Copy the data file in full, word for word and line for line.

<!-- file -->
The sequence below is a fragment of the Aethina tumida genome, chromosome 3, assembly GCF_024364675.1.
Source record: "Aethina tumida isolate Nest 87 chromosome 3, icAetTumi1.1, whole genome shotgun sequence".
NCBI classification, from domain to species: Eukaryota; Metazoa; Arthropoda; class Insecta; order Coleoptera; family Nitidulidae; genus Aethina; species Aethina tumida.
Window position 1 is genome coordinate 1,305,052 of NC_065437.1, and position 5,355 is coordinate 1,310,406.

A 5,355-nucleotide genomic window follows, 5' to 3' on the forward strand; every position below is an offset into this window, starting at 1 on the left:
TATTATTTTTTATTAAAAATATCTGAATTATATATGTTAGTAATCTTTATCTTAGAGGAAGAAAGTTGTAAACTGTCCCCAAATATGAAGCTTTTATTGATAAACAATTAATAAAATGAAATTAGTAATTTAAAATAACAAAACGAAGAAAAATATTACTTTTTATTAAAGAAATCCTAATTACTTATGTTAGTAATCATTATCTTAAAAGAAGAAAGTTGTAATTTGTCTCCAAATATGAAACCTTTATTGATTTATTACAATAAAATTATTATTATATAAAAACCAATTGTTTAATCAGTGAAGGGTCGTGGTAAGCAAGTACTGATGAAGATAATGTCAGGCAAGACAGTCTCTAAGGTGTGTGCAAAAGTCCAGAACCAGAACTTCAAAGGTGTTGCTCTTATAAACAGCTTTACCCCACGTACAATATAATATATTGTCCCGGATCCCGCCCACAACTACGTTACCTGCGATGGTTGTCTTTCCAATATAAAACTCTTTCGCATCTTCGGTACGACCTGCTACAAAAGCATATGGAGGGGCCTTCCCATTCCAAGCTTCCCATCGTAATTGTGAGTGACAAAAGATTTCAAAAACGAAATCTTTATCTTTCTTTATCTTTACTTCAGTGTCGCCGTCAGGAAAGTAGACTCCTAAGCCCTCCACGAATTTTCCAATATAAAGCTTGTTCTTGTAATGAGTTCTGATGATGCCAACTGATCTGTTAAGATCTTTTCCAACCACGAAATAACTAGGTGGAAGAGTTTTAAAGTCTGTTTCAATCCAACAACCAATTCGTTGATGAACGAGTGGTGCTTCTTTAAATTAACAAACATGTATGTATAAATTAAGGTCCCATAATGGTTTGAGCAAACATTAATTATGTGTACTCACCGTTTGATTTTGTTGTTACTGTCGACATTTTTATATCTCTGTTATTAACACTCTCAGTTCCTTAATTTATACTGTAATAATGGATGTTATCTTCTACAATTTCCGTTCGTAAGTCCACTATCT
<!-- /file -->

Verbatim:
The sequence below is a fragment of the Aethina tumida genome, chromosome 3, assembly GCF_024364675.1.
Source record: "Aethina tumida isolate Nest 87 chromosome 3, icAetTumi1.1, whole genome shotgun sequence".
NCBI classification, from domain to species: Eukaryota; Metazoa; Arthropoda; class Insecta; order Coleoptera; family Nitidulidae; genus Aethina; species Aethina tumida.
Window position 1 is genome coordinate 1,305,052 of NC_065437.1, and position 5,355 is coordinate 1,310,406.

A 5,355-nucleotide genomic window follows, 5' to 3' on the forward strand; every position below is an offset into this window, starting at 1 on the left:
TATTATTTTTTATTAAAAATATCTGAATTATATATGTTAGTAATCTTTATCTTAGAGGAAGAAAGTTGTAAACTGTCCCCAAATATGAAGCTTTTATTGATAAACAATTAATAAAATGAAATTAGTAATTTAAAATAACAAAACGAAGAAAAATATTACTTTTTATTAAAGAAATCCTAATTACTTATGTTAGTAATCATTATCTTAAAAGAAGAAAGTTGTAATTTGTCTCCAAATATGAAACCTTTATTGATTTATTACAATAAAATTATTATTATATAAAAACCAATTGTTTAATCAGTGAAGGGTCGTGGTAAGCAAGTACTGATGAAGATAATGTCAGGCAAGACAGTCTCTAAGGTGTGTGCAAAAGTCCAGAACCAGAACTTCAAAGGTGTTGCTCTTATAAACAGCTTTACCCCACGTACAATATAATATATTGTCCCGGATCCCGCCCACAACTACGTTACCTGCGATGGTTGTCTTTCCAATATAAAACTCTTTCGCATCTTCGGTACGACCTGCTACAAAAGCATATGGAGGGGCCTTCCCATTCCAAGCTTCCCATCGTAATTGTGAGTGACAAAAGATTTCAAAAACGAAATCTTTATCTTTCTTTATCTTTACTTCAGTGTCGCCGTCAGGAAAGTAGACTCCTAAGCCCTCCACGAATTTTCCAATATAAAGCTTGTTCTTGTAATGAGTTCTGATGATGCCAACTGATCTGTTAAGATCTTTTCCAACCACGAAATAACTAGGTGGAAGAGTTTTAAAGTCTGTTTCAATCCAACAACCAATTCGTTGATGAACGAGTGGTGCTTCTTTAAATTAACAAACATGTATGTATAAATTAAGGTCCCATAATGGTTTGAGCAAACATTAATTATGTGTACTCACCGTTTGATTTTGTTGTTACTGTCGACATTTTTATATCTCTGTTATTAACACTCTCAGTTCCTTAATTTATACTGTAATAATGGATGTTATCTTCTACAATTTCCGTTCGTAAGTCCACTATCT